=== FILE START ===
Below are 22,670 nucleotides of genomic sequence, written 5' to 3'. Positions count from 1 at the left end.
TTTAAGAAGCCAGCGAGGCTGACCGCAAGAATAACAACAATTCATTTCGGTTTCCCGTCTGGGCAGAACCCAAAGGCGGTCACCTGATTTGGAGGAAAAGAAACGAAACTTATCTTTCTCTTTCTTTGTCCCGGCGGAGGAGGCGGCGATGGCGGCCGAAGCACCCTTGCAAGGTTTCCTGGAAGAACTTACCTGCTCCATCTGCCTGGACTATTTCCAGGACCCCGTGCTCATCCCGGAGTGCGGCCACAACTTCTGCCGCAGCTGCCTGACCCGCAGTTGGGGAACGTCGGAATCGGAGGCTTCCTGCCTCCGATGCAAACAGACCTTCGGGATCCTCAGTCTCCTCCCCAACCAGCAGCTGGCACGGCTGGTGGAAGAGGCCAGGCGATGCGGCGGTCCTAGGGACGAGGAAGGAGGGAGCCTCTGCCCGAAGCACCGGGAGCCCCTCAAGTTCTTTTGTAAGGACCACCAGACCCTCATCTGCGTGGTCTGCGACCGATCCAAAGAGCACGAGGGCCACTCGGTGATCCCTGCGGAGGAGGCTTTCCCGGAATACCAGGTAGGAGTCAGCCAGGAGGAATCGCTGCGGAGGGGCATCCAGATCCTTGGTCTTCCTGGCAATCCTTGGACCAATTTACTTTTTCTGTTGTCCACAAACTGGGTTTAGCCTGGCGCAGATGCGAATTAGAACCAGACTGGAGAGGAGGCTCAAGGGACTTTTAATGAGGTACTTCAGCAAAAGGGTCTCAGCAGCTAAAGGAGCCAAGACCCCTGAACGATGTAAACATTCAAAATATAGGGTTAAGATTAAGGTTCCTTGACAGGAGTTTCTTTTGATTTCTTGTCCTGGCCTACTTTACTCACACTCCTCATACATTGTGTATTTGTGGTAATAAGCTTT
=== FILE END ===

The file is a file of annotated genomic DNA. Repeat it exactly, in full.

Below are 22,670 nucleotides of genomic sequence, written 5' to 3'. Positions count from 1 at the left end.
TTTAAGAAGCCAGCGAGGCTGACCGCAAGAATAACAACAATTCATTTCGGTTTCCCGTCTGGGCAGAACCCAAAGGCGGTCACCTGATTTGGAGGAAAAGAAACGAAACTTATCTTTCTCTTTCTTTGTCCCGGCGGAGGAGGCGGCGATGGCGGCCGAAGCACCCTTGCAAGGTTTCCTGGAAGAACTTACCTGCTCCATCTGCCTGGACTATTTCCAGGACCCCGTGCTCATCCCGGAGTGCGGCCACAACTTCTGCCGCAGCTGCCTGACCCGCAGTTGGGGAACGTCGGAATCGGAGGCTTCCTGCCTCCGATGCAAACAGACCTTCGGGATCCTCAGTCTCCTCCCCAACCAGCAGCTGGCACGGCTGGTGGAAGAGGCCAGGCGATGCGGCGGTCCTAGGGACGAGGAAGGAGGGAGCCTCTGCCCGAAGCACCGGGAGCCCCTCAAGTTCTTTTGTAAGGACCACCAGACCCTCATCTGCGTGGTCTGCGACCGATCCAAAGAGCACGAGGGCCACTCGGTGATCCCTGCGGAGGAGGCTTTCCCGGAATACCAGGTAGGAGTCAGCCAGGAGGAATCGCTGCGGAGGGGCATCCAGATCCTTGGTCTTCCTGGCAATCCTTGGACCAATTTACTTTTTCTGTTGTCCACAAACTGGGTTTAGCCTGGCGCAGATGCGAATTAGAACCAGACTGGAGAGGAGGCTCAAGGGACTTTTAATGAGGTACTTCAGCAAAAGGGTCTCAGCAGCTAAAGGAGCCAAGACCCCTGAACGATGTAAACATTCAAAATATAGGGTTAAGATTAAGGTTCCTTGACAGGAGTTTCTTTTGATTTCTTGTCCTGGCCTACTTTACTCACACTCCTCATACATTGTGTATTTGTGGTAATAAGCTTT